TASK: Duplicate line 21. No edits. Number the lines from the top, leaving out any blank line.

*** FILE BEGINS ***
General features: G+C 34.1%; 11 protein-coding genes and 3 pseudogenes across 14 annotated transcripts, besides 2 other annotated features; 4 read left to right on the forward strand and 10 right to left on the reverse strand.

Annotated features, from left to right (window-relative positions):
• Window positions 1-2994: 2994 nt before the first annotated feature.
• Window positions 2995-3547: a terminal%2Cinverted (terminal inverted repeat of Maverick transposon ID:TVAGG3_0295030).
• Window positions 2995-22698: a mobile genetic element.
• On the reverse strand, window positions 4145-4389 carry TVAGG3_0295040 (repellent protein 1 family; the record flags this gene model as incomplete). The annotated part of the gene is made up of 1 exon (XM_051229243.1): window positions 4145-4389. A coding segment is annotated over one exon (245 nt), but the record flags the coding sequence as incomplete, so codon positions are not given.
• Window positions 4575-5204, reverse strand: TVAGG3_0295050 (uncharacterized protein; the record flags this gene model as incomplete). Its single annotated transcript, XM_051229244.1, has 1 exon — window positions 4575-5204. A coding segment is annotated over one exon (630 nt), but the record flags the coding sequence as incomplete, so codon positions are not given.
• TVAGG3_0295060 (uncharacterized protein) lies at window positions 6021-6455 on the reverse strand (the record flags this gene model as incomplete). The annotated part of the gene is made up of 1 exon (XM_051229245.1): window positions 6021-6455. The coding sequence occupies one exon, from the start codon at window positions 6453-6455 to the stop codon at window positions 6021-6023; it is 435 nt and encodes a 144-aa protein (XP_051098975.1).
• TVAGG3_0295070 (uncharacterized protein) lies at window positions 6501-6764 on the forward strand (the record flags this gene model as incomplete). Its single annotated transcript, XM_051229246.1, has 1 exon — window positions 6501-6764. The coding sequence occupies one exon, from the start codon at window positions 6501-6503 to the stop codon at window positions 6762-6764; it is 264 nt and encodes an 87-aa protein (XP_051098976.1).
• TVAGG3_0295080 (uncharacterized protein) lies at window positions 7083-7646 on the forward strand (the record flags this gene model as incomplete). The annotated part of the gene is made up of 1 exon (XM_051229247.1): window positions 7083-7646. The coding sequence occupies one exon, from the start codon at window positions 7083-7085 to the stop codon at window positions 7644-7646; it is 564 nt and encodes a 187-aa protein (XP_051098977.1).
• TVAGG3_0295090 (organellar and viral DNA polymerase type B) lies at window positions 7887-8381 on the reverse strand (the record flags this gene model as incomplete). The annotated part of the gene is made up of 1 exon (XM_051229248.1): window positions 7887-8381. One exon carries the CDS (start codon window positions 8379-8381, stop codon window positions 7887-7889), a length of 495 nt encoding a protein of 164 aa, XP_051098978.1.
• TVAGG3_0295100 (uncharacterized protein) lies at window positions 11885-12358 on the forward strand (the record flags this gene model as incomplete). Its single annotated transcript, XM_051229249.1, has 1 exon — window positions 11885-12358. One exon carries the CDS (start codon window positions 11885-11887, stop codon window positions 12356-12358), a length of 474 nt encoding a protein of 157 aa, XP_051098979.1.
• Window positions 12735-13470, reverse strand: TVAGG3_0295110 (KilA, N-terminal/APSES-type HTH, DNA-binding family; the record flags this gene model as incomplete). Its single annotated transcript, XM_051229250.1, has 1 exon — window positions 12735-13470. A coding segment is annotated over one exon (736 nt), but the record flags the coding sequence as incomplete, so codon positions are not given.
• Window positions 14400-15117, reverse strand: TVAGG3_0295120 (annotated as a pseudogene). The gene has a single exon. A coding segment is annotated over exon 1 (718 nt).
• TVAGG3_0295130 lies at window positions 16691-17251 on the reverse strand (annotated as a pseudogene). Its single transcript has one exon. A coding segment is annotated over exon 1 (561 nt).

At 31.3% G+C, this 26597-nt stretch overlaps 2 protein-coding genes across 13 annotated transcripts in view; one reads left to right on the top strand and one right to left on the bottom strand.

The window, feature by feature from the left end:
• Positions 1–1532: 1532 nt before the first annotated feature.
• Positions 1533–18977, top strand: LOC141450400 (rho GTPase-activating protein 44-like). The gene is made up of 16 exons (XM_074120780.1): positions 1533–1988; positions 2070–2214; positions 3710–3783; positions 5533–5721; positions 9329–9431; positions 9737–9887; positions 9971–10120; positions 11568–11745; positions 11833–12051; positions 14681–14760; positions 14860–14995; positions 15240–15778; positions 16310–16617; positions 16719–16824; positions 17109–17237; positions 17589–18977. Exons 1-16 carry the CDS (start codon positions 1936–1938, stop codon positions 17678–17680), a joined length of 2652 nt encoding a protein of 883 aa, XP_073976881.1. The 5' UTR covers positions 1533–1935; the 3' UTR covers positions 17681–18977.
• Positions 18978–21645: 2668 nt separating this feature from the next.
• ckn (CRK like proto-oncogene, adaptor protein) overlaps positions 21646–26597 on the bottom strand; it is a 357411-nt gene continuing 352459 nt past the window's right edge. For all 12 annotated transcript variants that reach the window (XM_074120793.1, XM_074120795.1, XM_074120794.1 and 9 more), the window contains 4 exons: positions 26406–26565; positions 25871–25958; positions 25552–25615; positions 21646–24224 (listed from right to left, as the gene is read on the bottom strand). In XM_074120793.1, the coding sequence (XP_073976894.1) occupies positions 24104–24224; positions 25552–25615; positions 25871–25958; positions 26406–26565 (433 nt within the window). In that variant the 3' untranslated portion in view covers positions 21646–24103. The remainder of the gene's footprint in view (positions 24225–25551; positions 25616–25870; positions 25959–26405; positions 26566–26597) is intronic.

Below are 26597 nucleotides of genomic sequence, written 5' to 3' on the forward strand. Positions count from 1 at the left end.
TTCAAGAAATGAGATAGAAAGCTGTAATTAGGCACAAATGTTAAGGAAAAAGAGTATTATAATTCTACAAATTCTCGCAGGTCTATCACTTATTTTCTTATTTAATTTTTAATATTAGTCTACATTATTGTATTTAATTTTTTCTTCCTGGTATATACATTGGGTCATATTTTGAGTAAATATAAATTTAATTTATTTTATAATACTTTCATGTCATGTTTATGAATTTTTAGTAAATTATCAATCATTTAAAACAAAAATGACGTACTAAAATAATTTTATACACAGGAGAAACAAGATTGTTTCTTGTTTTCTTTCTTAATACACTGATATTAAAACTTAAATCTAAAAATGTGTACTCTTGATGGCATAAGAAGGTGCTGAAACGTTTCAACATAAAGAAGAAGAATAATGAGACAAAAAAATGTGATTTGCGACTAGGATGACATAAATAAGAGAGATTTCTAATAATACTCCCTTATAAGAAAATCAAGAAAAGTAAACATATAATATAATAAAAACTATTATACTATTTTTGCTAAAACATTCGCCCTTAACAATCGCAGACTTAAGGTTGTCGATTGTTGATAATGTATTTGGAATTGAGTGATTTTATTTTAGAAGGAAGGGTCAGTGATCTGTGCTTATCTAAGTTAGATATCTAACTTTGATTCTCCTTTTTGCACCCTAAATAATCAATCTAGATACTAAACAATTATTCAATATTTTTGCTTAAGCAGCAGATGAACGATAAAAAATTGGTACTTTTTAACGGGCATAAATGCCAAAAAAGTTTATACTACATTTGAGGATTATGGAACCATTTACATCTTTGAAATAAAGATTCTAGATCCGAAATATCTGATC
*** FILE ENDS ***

• ckn (CRK like proto-oncogene, adaptor protein) overlaps positions 21646–26597 on the bottom strand; it is a 357411-nt gene continuing 352459 nt past the window's right edge. For all 12 annotated transcript variants that reach the window (XM_074120793.1, XM_074120795.1, XM_074120794.1 and 9 more), the window contains 4 exons: positions 26406–26565; positions 25871–25958; positions 25552–25615; positions 21646–24224 (listed from right to left, as the gene is read on the bottom strand). In XM_074120793.1, the coding sequence (XP_073976894.1) occupies positions 24104–24224; positions 25552–25615; positions 25871–25958; positions 26406–26565 (433 nt within the window). In that variant the 3' untranslated portion in view covers positions 21646–24103. The remainder of the gene's footprint in view (positions 24225–25551; positions 25616–25870; positions 25959–26405; positions 26566–26597) is intronic.